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How can I pass a variable by reference in scheme?

An example of the functionality I want:

(define foo
  (lambda (&x)
    (set! x 5)))

(define y 2)

(foo y)

(display y) ;outputs: 5

Also, is there a way to return by reference?

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scheme is pass-by-value – newacct Jul 16 '10 at 6:08
up vote 10 down vote accepted

See question "Is there a way to emulate call-by-reference?".

In general I think that fights against scheme's functional nature so probably there is a better way to structure the program to make it more scheme-like.

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Cool, thanks. Good to know, but it looks like I should probably figure out a better way to do what I'm trying to do :) – Cam Jul 16 '10 at 5:41
That's a good reference on emulating a "by-reference" argument using boxes -- and note that the result of using box, unbox and set-box! is very close to using an explicit pointer in C. Also, it's rare to use such a thing, but it can be useful on some occasions -- Scheme encourages functional programming and discourages mutation, but it doesn't have some fundamental objection to doing so. (But in most cases it is likely that newbie-code doing this needs some rethinking.) – Eli Barzilay Jul 16 '10 at 5:57

Like Jari said, usually you want to avoid passing by reference in Scheme as it suggests that you're abusing side effects.

If you want to, though, you can enclose anything you want to pass by reference in a cons box.

(cons 5 (void))

will produce a box containing 5. If you pass this box to a procedure that changes the 5 to a 6, your original box will also contain a 6. Of course, you have to remember to cons and car when appropriate.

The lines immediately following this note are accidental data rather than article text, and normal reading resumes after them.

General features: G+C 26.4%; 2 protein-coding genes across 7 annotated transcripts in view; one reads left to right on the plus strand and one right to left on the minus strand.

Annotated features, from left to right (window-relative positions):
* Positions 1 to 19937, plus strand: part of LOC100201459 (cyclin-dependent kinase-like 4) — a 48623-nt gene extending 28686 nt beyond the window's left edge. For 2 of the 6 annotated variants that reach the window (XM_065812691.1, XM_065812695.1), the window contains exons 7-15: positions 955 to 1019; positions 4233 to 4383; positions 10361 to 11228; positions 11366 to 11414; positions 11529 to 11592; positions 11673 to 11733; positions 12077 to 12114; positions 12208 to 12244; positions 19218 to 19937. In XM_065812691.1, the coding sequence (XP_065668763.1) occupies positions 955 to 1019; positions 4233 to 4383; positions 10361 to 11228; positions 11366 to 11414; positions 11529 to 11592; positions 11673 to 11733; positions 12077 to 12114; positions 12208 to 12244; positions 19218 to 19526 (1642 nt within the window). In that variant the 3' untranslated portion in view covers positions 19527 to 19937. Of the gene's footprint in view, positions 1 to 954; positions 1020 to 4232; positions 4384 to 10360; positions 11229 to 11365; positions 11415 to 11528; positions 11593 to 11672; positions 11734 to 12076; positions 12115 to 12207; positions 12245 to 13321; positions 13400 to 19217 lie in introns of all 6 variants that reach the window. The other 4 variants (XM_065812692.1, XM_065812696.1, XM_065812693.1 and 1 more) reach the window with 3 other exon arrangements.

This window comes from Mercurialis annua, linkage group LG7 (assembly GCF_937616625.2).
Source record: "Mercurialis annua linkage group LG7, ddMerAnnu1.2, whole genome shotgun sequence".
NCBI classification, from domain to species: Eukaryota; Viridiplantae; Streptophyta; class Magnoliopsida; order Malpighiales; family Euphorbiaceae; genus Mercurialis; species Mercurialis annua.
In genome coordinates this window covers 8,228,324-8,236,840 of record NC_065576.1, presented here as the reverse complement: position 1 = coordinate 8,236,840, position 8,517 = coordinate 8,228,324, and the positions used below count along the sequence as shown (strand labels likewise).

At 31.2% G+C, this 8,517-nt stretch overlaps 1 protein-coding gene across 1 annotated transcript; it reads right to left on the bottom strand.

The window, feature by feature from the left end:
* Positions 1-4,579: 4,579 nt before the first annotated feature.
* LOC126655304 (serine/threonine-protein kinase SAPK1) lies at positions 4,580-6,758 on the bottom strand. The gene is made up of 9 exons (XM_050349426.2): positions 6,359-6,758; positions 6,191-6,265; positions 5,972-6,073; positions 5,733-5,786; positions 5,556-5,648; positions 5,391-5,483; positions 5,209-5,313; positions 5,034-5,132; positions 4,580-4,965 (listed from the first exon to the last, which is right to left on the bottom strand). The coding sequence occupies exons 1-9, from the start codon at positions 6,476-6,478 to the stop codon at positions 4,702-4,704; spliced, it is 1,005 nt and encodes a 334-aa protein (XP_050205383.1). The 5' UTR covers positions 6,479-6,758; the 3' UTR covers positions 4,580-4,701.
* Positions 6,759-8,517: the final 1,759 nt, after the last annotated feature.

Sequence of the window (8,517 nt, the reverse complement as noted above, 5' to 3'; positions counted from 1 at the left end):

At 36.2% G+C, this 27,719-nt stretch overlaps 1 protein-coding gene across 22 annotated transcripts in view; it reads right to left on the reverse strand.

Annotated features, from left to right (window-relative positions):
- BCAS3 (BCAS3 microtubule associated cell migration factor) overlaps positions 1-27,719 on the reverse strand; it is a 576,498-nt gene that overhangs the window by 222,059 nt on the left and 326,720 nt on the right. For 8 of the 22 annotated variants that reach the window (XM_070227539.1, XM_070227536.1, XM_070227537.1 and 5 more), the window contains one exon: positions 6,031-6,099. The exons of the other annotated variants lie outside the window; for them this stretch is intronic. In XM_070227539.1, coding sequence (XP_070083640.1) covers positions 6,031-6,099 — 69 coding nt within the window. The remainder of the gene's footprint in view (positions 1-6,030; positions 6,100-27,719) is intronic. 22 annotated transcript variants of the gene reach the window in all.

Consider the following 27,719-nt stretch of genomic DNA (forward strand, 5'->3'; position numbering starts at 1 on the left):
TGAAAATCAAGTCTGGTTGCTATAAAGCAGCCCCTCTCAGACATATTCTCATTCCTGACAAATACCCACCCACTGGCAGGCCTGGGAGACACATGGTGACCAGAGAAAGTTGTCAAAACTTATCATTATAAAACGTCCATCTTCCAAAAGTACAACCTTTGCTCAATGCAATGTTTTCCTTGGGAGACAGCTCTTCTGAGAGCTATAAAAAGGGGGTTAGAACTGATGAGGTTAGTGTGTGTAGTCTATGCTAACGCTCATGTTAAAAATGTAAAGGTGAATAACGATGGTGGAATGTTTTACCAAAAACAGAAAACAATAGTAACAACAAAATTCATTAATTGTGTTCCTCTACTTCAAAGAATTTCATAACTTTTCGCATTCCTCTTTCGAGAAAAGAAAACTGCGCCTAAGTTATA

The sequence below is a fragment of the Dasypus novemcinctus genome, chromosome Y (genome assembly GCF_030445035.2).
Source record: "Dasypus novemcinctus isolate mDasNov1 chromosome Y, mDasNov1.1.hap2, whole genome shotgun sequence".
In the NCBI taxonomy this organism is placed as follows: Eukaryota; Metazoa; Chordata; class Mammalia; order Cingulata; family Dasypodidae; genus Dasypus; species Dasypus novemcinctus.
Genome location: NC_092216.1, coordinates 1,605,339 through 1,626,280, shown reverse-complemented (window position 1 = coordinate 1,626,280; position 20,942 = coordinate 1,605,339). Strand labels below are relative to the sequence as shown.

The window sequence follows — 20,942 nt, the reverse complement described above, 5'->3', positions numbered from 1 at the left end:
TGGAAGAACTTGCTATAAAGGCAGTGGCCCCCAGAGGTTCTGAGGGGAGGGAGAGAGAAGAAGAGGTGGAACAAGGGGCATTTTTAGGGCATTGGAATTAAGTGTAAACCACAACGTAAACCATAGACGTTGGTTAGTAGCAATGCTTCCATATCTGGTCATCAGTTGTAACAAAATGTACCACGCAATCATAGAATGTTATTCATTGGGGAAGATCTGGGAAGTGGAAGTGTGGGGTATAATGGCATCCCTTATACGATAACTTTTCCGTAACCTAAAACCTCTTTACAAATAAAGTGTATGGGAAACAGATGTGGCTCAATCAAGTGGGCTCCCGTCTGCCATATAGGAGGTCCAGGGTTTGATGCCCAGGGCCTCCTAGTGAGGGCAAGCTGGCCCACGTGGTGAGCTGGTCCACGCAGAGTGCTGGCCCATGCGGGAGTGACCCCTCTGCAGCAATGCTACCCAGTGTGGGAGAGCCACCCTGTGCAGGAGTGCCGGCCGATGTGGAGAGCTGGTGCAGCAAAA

Chez Scheme (and possibly other implementations) has a procedure called box (and its companions box? and unbox) specifically for this boxing/unboxing nonsense:

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(define (foo getx setx)
  (setx (+ (getx) 5)))

(define y 2)
(display y)(newline)

 (lambda () y)
 (lambda (val) (set! y val)))

(display y)(newline)
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this seems different than what the question asked for (i.e. foo here takes two arguments, not one) – gcbenison Jan 25 '12 at 4:57

Jari is right it is somewhat unscheme-like to pass by reference, at least with variables. However the behavior you want is used, and often encouraged, all the time in a more scheme like way by using closures. Pages 181 and 182(google books) in the seasoned scheme do a better job then I can of explaining it.

Here is a reference that gives a macro that allows you to use a c like syntax to 'pass by reference.' Olegs site is a gold mine for interesting reads so make sure to book mark it if you have not already.

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You can use a macro:

scheme@(guile-user)> (define-macro (foo var)`(set! ,var 5))
scheme@(guile-user)> (define y 2)
scheme@(guile-user)> (foo y)
scheme@(guile-user)> (display y)(newline)
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You can affect an outer context from within a function defined in that outer context, which gives you the affect of pass by reference variables, i.e. functions with side effects.

(define (outer-function)
  (define referenced-var 0)
  (define (fun-affects-outer-context) (set! referenced-var 12) (void))
  (display referenced-var)
(outer-function) ; displays 12

This solution limits the scope of the side effects.

Otherwise there is (define x (box 5)), (unbox x), etc. as mentioned in a subcomment by Eli, which is the same as the cons solution suggested by erjiang.

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You probably have use too much of C, PHP or whatever. In scheme you don't want to do stuff like pass-by-*. Understand first what scope mean and how the different implementation behave (in particular try to figure out what is the difference between LISP and Scheme).

By essence a purely functional programming language do not have side effect. Consequently it mean that pass-by-ref is not a functional concept.

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